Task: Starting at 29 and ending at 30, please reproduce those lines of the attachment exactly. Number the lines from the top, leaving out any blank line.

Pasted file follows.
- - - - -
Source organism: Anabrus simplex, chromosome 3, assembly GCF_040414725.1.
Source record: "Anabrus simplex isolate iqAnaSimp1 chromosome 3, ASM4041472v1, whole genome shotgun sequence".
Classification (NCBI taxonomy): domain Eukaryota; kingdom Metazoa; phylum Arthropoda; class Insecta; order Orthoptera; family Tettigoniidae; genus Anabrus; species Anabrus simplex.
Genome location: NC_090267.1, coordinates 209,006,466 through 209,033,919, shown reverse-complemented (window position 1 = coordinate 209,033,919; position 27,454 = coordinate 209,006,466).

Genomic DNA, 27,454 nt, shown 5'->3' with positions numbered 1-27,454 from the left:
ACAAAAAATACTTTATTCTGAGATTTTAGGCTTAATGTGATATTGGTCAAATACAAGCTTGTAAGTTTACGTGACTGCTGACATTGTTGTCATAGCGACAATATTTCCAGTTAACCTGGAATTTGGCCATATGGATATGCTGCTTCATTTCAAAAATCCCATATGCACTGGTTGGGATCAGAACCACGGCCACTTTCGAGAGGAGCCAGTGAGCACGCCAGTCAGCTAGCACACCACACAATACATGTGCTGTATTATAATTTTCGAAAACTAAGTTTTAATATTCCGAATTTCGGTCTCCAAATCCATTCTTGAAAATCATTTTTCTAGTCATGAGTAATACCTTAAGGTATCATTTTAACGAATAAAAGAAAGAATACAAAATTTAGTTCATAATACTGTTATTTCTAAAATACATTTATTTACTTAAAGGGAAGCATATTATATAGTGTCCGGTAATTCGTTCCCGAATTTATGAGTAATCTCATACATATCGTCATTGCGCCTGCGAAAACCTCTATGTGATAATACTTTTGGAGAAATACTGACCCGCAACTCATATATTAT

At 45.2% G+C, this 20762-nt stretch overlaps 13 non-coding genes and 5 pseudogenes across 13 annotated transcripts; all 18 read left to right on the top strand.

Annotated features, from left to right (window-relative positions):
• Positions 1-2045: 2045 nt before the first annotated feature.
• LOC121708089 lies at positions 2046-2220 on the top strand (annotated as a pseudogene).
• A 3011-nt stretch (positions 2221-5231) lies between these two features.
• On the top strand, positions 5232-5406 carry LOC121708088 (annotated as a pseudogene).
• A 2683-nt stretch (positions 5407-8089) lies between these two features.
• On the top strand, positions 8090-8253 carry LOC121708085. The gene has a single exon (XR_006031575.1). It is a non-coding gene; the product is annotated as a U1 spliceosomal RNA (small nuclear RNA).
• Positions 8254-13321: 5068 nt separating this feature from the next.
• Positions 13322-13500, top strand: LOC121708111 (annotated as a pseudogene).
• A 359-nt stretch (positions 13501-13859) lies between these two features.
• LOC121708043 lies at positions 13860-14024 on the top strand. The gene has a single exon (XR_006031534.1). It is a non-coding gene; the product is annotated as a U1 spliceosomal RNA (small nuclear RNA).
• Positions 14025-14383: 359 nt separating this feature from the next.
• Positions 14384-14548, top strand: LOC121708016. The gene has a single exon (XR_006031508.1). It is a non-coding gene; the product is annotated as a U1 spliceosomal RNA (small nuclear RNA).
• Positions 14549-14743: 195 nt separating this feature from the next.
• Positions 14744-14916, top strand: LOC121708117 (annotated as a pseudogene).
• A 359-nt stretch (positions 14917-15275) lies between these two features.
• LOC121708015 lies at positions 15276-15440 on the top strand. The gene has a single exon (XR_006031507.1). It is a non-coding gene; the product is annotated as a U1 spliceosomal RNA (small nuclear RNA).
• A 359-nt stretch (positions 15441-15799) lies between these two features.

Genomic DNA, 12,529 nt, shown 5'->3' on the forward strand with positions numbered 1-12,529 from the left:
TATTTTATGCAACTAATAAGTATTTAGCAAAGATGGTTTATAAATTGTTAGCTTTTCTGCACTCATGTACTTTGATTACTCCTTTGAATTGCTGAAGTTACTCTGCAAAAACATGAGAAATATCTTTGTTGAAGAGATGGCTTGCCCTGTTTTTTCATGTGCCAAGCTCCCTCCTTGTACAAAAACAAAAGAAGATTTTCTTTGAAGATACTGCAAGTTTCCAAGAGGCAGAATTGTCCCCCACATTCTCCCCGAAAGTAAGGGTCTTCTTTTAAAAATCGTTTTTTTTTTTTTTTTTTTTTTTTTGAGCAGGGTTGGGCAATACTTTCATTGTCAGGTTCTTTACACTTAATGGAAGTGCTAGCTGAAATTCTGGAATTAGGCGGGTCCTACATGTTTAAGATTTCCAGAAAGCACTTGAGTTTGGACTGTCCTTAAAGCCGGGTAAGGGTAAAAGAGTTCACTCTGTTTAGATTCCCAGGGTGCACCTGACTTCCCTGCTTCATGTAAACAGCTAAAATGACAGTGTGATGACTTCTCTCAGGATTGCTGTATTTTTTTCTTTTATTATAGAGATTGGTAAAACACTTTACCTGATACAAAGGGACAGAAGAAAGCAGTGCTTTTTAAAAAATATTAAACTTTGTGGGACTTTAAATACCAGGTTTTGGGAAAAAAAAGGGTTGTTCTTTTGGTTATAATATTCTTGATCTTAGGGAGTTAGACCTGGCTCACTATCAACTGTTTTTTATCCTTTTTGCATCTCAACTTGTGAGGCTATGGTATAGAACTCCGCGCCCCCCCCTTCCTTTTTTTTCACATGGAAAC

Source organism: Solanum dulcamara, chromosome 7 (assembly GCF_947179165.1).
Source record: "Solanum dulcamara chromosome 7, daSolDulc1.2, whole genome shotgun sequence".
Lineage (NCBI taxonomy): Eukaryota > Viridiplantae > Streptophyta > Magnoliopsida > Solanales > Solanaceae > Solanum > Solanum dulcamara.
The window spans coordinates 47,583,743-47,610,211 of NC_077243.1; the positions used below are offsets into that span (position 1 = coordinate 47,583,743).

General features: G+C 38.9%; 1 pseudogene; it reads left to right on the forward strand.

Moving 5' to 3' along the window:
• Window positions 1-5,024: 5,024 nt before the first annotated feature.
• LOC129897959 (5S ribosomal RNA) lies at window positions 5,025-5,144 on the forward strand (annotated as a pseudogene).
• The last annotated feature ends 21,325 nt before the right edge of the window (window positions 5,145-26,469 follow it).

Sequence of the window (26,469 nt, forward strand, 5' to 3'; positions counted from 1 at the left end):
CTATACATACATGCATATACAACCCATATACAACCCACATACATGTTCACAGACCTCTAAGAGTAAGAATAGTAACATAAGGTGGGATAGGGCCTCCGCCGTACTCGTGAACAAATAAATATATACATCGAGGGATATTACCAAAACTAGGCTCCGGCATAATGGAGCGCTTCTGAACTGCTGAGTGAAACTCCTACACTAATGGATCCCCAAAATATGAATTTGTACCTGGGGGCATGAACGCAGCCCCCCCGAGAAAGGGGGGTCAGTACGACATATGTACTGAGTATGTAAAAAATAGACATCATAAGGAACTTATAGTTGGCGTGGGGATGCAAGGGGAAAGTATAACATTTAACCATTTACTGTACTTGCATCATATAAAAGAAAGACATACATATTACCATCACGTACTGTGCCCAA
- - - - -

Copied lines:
Source record: "Solanum dulcamara chromosome 7, daSolDulc1.2, whole genome shotgun sequence".
Lineage (NCBI taxonomy): Eukaryota > Viridiplantae > Streptophyta > Magnoliopsida > Solanales > Solanaceae > Solanum > Solanum dulcamara.